Tibial component considerations in bicruciate-retaining total knee arthroplasty

A 3D MRI evaluation of proximal tibial anatomy

Vishal Saxena, Jason B. Anari, Alexander T. Ruutiainen, Pramod B. Voleti, Jason W. Stephenson, Gwo Chin Lee

Research output: Contribution to journalArticle

2 Citations (Scopus)

Abstract

Background Restoration of normal anatomy and proper ligament balance are theoretical prerequisites for reproducing physiological kinematics with bicruciate-retaining total knee arthroplasty (TKA). The purpose of this study was to use a 3D MRI technique to evaluate the topography of the proximal tibia and outline considerations in tibial component design for bicruciate-retaining TKA. Methods We identified 100 consecutive patients (50 males and 50 females) between ages 20 and 40 years with knee MRIs without arthritis, dysplasia, ACL tears, or prior knee surgery. A novel 3D MRI protocol coordinating axial, coronal, and sagittal images was used to measure: 1) medial and lateral posterior tibial slopes; 2) medial and lateral coronal slopes; and 3) distance from the anterior tibia to the ACL footprint. Results There was no overall difference in medial and lateral posterior tibial slopes (5.5° (95% CI 5.0 to 6.0°) vs. 5.4° (95% CI 4.8 to 6.0°), respectively (p = 0.80)), but 41 patients had side-to-side differences greater than 3°. The medial coronal slope was greater than the lateral coronal slope (4.6° (95% CI 4.0 to 5.1°) vs. 3.3° (95% CI 2.9 to 3.7°), respectively (p < 0.0001)). Females had less clearance between the anterior tibia and ACL footprint than males (10.8 mm (95% CI 10.4 to 11.2 mm) vs. 13.0 mm (95% CI 12.5 to 13.5 mm), respectively (p < 0.0001)). Conclusions Due to highly variable proximal tibial topography, a monoblock bicruciate-retaining tibial baseplate may not reproduce normal anatomy in all patients. Level of Evidence Level IV - Anatomic research study.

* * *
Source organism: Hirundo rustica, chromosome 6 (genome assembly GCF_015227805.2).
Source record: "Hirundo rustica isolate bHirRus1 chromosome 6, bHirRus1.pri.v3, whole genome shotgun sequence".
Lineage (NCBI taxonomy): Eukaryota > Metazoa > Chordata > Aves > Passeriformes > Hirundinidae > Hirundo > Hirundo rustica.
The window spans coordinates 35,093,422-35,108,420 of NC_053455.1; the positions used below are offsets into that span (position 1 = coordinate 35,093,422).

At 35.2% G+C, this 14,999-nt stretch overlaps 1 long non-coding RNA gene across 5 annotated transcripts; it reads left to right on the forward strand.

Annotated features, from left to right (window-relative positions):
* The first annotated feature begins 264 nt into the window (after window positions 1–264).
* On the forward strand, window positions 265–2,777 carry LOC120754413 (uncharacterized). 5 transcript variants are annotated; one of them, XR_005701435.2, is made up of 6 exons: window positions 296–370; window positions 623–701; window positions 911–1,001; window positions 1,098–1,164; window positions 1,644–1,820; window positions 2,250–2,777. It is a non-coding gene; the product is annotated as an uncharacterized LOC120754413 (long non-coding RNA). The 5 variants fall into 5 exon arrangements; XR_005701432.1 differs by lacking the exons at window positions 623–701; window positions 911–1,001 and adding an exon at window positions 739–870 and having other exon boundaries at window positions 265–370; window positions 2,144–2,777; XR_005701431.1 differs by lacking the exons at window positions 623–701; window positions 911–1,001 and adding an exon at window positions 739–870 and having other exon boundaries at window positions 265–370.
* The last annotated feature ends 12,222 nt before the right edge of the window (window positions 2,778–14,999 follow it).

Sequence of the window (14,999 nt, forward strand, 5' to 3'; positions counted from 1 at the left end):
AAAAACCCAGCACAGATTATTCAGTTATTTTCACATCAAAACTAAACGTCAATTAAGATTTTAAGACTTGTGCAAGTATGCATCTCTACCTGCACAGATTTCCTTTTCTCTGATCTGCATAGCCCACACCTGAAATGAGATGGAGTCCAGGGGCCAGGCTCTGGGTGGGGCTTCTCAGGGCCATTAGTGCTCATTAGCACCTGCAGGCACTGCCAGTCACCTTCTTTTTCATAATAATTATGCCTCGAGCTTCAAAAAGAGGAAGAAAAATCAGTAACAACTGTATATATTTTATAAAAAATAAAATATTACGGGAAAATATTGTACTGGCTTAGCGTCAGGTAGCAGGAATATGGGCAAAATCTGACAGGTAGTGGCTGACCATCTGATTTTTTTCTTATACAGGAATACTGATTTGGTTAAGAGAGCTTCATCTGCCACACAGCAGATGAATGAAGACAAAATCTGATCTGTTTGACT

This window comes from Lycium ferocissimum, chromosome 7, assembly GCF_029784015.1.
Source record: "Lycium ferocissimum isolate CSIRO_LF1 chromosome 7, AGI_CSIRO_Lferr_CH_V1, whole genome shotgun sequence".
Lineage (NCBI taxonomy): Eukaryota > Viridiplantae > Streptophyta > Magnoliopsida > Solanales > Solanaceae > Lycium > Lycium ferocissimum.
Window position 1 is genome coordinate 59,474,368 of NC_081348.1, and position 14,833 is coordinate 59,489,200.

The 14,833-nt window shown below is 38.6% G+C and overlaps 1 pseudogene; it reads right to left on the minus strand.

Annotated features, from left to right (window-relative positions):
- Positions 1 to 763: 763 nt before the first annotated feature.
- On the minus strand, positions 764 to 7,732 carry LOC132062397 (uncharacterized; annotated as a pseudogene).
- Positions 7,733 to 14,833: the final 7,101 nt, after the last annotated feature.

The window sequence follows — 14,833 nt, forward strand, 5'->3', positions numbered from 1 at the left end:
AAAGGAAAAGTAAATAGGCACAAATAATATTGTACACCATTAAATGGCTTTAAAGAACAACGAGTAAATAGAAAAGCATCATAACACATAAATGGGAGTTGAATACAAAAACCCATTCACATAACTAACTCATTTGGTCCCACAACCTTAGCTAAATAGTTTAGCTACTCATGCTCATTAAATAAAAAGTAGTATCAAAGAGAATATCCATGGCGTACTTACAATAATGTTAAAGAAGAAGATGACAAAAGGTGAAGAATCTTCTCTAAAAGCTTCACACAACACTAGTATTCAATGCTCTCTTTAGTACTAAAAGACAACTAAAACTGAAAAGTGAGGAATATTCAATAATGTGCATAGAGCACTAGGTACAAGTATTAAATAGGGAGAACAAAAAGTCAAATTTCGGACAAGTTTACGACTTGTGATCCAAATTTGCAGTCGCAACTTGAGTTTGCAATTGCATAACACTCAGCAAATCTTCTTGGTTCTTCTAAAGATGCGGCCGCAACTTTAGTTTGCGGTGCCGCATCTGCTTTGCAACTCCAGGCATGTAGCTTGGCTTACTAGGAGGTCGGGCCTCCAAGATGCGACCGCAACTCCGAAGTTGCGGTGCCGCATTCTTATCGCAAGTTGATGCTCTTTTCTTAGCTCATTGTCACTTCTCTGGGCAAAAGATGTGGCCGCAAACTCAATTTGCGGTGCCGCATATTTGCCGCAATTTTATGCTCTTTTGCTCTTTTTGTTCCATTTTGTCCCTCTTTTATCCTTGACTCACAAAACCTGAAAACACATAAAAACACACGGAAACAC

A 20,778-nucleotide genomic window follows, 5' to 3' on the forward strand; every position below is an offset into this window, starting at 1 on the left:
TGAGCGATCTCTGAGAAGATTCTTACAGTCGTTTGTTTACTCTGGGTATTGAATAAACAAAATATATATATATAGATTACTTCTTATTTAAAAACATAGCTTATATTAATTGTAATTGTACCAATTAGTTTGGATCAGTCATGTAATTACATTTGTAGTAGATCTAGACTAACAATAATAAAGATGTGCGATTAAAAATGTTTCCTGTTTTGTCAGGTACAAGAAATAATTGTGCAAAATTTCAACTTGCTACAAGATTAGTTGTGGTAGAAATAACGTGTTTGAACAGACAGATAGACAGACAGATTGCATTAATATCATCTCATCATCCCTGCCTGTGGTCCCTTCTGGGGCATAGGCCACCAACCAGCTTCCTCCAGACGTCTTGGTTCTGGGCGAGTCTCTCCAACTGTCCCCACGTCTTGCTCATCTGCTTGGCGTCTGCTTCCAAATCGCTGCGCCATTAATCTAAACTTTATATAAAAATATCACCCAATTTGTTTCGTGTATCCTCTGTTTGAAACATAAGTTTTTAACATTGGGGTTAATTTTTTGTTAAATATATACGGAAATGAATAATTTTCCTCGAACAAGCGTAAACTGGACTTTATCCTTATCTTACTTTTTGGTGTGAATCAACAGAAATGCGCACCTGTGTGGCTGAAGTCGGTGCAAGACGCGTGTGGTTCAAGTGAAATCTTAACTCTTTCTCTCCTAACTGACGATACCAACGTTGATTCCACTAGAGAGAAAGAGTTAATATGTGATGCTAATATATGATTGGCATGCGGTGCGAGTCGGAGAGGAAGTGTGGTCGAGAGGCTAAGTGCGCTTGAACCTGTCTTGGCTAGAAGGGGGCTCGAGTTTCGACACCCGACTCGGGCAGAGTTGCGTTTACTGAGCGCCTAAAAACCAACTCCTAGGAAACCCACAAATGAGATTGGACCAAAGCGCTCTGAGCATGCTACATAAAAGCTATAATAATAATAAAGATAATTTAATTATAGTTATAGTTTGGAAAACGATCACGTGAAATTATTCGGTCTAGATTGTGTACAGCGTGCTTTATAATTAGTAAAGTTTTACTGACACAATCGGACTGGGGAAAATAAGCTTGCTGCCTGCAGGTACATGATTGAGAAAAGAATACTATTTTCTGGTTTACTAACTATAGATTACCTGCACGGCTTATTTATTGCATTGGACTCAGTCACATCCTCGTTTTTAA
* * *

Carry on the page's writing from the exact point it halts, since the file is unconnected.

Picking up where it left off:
Original languageEnglish (US)
Pages (from-to)593-599
Number of pages7
JournalKnee
Volume23
Issue number4
DOIs
StatePublished - Aug 1 2016
Externally publishedYes

Fingerprint

Knee Replacement Arthroplasties
Tibia
Anatomy
Knee
Ligaments
Biomechanical Phenomena
Arthritis
Research

Keywords

  • Bicruciate-retaining
  • MRI
  • Tibial slope
  • TKA

ASJC Scopus subject areas

  • Orthopedics and Sports Medicine

Cite this

Tibial component considerations in bicruciate-retaining total knee arthroplasty : A 3D MRI evaluation of proximal tibial anatomy. / Saxena, Vishal; Anari, Jason B.; Ruutiainen, Alexander T.; Voleti, Pramod B.; Stephenson, Jason W.; Lee, Gwo Chin.

In: Knee, Vol. 23, No. 4, 01.08.2016, p. 593-599.

Research output: Contribution to journalArticle